This is a wonderful method for preserving lemons and turning them into sweet pot of goodness. This preserve can be set aside and used at a moments notice in all manner of sweet dishes. At the restaurant we are serving this alongside a rosewater panna cotta, but I can imagine a multitude of other uses.

Starting simple, it could be used to garnish a plain bowl of ice cream, it's bracing acidity the perfect foil for rich cream based confections. But if you want to get a bit more involved, you could use it to top a simple sponge or pound cake, drizzling the syrup as well to make a yummy citrus flavoured treat.

In the historical sense, confit refers to meat, usually poultry or pork, cooked in its own fat. In the few years past however, it has been a phrase coined to describe any foodstuff, even fruits and vegetables that have been slowly cooked in an unctuous liquid. In this case the lemons are thinly sliced, then cooked, skin and all in a dense sugar syrup redolent with warm spices. If you have a few lemons spare, give it a try. I can guarantee you will love the result.



Bring a large pot of water to the boil. Using a very sharp knife cut the lemons into very thin discs. Try to aim for a width of roughly 5mm. Remove the seeds from the lemon slices and place in a large cooking bowl. Pour the boiling water onto the lemons and set aside to cool. This will take a few hours and you can do this the day before if necessary. Drain the lemons and repeat with the boiling water. This seemingly tedious process will guarantee that the lemons have no residual bitterness.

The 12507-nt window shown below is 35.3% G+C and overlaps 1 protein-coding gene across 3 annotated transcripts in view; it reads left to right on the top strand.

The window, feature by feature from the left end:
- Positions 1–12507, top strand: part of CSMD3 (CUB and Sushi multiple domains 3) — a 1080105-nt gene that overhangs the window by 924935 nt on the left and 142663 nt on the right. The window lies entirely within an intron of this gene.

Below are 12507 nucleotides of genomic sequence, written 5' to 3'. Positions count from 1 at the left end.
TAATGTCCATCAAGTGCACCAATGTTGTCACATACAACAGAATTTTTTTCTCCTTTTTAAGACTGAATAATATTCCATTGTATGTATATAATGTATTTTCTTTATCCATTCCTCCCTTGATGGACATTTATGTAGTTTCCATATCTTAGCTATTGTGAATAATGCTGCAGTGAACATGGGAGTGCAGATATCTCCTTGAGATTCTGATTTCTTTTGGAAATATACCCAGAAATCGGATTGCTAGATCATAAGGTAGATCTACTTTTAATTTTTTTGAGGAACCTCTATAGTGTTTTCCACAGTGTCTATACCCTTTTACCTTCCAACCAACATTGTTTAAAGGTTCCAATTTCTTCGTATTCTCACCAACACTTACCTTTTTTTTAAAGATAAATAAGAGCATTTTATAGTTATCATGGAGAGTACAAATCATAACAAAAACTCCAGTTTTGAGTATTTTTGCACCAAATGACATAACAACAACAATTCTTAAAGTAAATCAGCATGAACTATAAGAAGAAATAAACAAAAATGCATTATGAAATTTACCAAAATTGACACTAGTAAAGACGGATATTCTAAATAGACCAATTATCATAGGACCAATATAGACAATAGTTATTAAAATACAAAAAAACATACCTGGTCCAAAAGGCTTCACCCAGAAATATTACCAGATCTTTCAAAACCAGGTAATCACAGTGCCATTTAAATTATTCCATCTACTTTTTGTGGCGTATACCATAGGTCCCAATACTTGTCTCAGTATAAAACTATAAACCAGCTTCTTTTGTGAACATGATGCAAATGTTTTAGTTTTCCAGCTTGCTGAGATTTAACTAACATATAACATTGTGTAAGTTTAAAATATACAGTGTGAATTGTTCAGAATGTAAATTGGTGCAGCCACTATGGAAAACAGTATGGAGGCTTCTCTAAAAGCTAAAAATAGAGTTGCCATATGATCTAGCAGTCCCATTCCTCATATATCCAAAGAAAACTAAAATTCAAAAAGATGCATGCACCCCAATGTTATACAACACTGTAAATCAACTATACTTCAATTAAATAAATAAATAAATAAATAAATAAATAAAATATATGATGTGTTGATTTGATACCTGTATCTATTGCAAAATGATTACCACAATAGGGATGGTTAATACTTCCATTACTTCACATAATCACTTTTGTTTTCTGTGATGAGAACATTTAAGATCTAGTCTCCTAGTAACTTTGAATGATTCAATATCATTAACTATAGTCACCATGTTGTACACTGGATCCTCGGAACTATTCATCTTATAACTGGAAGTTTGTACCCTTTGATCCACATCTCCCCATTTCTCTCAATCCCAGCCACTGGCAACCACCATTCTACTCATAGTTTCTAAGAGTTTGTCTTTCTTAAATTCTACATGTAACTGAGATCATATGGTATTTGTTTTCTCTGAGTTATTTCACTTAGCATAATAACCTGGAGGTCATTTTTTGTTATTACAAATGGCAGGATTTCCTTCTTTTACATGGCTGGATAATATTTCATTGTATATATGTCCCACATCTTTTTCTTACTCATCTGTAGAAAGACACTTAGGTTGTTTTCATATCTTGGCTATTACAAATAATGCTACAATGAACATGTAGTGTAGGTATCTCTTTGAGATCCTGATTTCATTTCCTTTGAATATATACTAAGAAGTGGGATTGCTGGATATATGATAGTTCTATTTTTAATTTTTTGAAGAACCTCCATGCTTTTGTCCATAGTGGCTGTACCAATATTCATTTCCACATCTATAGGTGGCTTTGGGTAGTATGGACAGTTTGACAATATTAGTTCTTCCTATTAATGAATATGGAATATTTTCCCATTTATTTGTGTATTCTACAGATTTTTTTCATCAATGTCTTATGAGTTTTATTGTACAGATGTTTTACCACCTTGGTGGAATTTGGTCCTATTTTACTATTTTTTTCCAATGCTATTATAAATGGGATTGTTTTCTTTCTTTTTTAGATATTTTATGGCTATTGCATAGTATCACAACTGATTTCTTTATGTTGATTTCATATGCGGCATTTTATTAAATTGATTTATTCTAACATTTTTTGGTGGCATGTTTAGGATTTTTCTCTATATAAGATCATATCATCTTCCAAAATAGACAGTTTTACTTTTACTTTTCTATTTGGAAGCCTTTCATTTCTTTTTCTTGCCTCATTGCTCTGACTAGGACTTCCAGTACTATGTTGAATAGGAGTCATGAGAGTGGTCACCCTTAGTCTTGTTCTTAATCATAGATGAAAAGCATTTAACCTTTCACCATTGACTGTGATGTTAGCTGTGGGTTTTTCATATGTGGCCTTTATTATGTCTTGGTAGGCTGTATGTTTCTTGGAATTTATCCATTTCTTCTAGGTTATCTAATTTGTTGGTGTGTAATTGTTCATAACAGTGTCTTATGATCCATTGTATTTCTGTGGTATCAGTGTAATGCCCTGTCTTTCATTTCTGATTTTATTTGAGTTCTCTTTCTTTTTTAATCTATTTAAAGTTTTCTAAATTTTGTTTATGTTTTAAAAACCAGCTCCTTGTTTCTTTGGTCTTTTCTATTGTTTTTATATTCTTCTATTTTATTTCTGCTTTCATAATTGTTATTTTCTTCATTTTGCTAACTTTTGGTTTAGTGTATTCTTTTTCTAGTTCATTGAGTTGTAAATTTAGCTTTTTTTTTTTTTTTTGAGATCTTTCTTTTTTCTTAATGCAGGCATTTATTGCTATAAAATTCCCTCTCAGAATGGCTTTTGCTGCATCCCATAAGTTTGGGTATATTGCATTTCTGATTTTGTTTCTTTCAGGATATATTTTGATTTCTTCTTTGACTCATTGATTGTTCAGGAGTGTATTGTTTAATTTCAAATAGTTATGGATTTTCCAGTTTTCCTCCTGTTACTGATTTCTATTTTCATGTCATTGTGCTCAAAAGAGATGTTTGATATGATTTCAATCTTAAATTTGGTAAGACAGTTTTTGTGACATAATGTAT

Drain the lemon slices once again. Bring the sugar and the 375 ml of water to the boil in a large heavy-based pot, along with the cinnamon and vanilla bean. Cut the vanilla bean in half and scrape the seeds into the liquid, then toss the bean itself into the pot. Once simmering, add the lemon slices and reduce the heat to the barest of simmers. The surface should just slightly shuddering. Cook at this temperature for 1 1/2 hours, at which stage the lemon slices will be completely translucent and the whole affair will look most unctuous.

When the cooking time is up, remove from the heat and allow to cool. Transfer to pots or jars and store in the refrigerator. It will last in the fridge for several months.

Makes about 3 cups.

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